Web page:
A defense win by default
Clients often ask, “What happens if the victim doesn’t show up for trial?”
Typically, a prosecutor would ask a judge, before jury selection, to set a new trial date. If a client’s constitutional right to a speedy trial was about to be violated, the prosecutor could ask for the case to be dismissed “without prejudice,” meaning the charges could be re-filed and everything would start over.
But those scenarios assume the prosecutor understands the rules.
On July 15th, attorney Katie Kauffman had a domestic violence assault case dismissed “with prejudice,” meaning prosecutors can’t refile charges. Kauffman went to Clark County District Court that day prepared to argue a very strong case. Her client has no criminal history and was charged with assaulting her husband upon learning that he had been unfaithful. Her client said her husband pinned her down and she only struck him in self-defense. Kauffman was confident a jury would find that there was reasonable doubt that her client was the primary aggressor, and that her client had every right to defend herself and should be found not guilty.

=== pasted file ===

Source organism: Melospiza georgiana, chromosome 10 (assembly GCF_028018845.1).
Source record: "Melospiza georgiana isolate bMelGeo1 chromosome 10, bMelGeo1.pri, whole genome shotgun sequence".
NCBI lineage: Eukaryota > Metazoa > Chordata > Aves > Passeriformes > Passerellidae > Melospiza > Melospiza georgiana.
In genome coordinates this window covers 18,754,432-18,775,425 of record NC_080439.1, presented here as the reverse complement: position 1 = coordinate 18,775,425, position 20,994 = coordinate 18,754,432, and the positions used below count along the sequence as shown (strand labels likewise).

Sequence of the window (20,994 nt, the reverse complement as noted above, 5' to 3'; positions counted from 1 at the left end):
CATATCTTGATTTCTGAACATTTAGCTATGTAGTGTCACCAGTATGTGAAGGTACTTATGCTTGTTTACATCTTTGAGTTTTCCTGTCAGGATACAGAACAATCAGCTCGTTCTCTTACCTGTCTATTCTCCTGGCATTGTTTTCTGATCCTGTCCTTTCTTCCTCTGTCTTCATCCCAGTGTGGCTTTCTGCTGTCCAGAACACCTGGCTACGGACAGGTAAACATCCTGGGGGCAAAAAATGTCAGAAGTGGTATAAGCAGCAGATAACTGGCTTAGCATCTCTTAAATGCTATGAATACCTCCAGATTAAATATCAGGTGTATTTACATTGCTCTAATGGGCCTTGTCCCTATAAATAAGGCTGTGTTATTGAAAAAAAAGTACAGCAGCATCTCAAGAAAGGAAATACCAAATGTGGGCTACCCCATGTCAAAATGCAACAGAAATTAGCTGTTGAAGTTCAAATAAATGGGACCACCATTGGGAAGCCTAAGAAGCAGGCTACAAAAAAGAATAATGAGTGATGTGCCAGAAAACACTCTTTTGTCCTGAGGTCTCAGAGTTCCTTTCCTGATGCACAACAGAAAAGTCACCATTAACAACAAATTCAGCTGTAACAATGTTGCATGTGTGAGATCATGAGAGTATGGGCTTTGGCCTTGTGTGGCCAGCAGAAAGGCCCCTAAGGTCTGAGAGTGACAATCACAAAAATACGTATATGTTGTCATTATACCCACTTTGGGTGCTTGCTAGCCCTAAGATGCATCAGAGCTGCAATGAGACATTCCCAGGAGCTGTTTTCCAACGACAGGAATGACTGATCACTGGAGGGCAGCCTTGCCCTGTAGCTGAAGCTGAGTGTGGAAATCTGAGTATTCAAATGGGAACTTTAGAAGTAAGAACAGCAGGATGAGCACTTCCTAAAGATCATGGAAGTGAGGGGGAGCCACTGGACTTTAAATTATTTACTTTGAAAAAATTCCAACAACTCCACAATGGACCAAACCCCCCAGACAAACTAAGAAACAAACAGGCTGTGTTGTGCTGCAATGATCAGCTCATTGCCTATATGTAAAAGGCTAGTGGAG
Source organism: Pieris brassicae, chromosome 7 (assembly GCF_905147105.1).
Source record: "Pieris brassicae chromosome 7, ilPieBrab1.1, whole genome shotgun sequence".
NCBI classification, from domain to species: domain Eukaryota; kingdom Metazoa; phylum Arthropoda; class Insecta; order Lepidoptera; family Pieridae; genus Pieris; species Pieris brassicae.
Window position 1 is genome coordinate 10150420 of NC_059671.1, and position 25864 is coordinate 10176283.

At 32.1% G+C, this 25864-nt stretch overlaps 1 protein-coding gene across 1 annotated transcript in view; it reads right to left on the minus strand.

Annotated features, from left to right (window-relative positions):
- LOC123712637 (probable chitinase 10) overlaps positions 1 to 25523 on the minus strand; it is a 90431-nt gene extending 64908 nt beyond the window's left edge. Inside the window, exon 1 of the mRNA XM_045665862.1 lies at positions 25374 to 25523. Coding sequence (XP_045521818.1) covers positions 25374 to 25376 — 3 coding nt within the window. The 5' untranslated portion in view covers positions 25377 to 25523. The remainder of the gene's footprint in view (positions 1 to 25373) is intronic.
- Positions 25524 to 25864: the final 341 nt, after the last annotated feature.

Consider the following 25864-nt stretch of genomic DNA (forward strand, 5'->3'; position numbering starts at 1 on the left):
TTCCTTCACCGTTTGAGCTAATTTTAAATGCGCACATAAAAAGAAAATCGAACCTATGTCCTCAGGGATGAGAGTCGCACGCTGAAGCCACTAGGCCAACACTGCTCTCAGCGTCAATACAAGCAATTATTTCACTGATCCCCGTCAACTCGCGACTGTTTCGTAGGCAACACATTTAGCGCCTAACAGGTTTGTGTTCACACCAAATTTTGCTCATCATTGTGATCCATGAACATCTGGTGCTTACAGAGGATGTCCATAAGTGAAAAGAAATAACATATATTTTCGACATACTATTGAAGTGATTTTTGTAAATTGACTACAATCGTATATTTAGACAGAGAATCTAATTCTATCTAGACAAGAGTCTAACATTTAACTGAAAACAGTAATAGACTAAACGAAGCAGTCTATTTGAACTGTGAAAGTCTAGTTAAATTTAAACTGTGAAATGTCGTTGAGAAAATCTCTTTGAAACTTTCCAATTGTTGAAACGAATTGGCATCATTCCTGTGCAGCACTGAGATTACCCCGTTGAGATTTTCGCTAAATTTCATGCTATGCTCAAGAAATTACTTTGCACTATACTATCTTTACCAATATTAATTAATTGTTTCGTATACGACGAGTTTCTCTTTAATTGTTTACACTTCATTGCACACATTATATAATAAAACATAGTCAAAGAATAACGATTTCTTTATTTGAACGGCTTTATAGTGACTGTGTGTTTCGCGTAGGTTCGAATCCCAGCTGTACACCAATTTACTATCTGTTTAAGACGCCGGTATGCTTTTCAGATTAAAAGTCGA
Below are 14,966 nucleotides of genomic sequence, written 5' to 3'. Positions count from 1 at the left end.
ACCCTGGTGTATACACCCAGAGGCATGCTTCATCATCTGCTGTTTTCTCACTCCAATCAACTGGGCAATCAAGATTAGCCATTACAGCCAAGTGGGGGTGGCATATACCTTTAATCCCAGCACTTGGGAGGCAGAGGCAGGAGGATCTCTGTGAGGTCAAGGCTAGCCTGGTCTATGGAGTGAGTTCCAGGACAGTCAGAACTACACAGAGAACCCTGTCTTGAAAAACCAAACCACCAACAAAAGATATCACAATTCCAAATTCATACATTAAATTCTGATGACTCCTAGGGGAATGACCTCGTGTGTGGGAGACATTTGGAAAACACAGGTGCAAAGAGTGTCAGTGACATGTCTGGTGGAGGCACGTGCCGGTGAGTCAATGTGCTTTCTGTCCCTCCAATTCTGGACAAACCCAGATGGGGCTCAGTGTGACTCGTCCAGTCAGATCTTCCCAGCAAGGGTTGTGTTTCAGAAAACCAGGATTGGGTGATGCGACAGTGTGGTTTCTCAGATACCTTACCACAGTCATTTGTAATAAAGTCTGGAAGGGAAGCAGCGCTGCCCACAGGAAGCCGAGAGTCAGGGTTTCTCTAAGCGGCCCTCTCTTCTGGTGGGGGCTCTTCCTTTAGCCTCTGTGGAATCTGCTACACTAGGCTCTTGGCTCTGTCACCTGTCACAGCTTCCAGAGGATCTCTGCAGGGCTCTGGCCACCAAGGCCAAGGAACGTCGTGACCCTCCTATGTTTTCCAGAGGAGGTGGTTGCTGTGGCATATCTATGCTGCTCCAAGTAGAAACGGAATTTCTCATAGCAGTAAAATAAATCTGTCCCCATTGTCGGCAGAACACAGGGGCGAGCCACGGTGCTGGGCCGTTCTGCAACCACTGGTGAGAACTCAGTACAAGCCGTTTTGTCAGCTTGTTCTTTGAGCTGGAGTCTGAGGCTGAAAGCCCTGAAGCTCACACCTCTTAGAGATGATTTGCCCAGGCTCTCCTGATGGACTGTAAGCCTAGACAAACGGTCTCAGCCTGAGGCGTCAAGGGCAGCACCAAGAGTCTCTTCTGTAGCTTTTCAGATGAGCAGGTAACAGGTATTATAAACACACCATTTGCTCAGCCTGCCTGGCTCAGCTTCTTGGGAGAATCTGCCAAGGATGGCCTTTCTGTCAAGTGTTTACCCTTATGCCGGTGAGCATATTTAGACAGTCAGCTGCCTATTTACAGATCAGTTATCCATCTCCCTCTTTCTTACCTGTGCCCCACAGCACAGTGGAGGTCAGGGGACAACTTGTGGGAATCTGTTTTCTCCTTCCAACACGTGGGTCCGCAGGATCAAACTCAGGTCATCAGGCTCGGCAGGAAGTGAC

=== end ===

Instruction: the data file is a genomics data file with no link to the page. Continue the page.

The husband was scheduled to testify. But as the clock ticked on and he didn’t appear, Kauffman suspected he might not show up. An assistant city attorney went ahead with jury selection and Kauffman did everything possible to hurry that process along. After the jury was impaneled, with no victim in sight, the assistant city attorney asked the judge to reschedule the trial.
Since the jury was seated, it was too late. Kauffman asked for the case to be dismissed with prejudice, and the judge agreed that was the proper thing to do.
The case was dismissed, the jury was sent home and the assistant city attorney no doubt learned a lesson.
To read more about Kauffman, visit her website, www.wacriminaldefenselaw.com